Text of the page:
Kristina Young Bear, 48, Tama, Iowa, showed up Sunday night after tracking the situation on social media. She and her sister, Mary Young Bear, 56, were recruited for cooking duty at the new camp and were preparing bison, boiled potatoes, vegetables and fry bread over a wood fire on Monday.

“Just disgusting what the law’s trying to do, using their pepper spray,” said Kristina, a member of Meskwaki in Iowa.

Mary said she’d visited the Red Warrior Camp before on a previous trip and said she’s “just going where they ask me to go. The people that make these decisions, I assume they know what they’re doing. I’m just a visitor, I’m here for support.”

Among the 126 arrested Saturday was Sara Lafleur-Vetter, a journalist working on an independent documentary production who was charged with misdemeanor criminal trespassing and engaging in a riot.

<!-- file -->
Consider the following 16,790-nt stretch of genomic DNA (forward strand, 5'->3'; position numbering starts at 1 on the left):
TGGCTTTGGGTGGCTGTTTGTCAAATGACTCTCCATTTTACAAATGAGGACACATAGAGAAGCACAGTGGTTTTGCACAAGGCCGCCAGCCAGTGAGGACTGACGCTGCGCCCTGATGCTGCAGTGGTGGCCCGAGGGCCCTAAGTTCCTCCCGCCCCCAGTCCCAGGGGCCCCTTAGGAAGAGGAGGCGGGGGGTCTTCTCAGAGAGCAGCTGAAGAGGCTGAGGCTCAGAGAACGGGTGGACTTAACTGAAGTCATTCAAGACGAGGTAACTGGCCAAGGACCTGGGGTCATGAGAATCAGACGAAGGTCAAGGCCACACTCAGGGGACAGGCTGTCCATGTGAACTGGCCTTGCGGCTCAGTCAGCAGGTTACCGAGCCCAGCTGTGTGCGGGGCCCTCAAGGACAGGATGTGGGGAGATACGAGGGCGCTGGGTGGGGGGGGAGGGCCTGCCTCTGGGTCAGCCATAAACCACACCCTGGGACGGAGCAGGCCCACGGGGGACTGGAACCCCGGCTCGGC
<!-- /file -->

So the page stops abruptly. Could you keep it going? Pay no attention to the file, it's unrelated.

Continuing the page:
Meanwhile, Dakota Access LLC, a subsidiary of Dallas-based Energy Transfer Partners, said in a letter to the North Dakota attorney general’s office Monday that it purchased the ranch land in and around the pipeline route in southern Morton County last month “to enhance the safety of its workers” and “to better manage ingress and egress to the right of way.”

The company had to explain how its purchase of more than 7,000 acres -- including most of the Cannonball Ranch -- complied with the state’s anti-corporate farming law, which prohibits non-family corporations from owning farm and ranch land, with some exceptions, including for industrial purposes.

“After construction of the pipeline is complete, DAPL will transfer ownership of the property or use the property for some other use in compliance” with state law, Bismarck attorney Lawrence Bender wrote for the company.

Archambault said the militarization of local law enforcement and enlistment of multiple law enforcement agencies from neighboring states is “needlessly escalating violence and unlawful arrests against peaceful protesters at Standing Rock.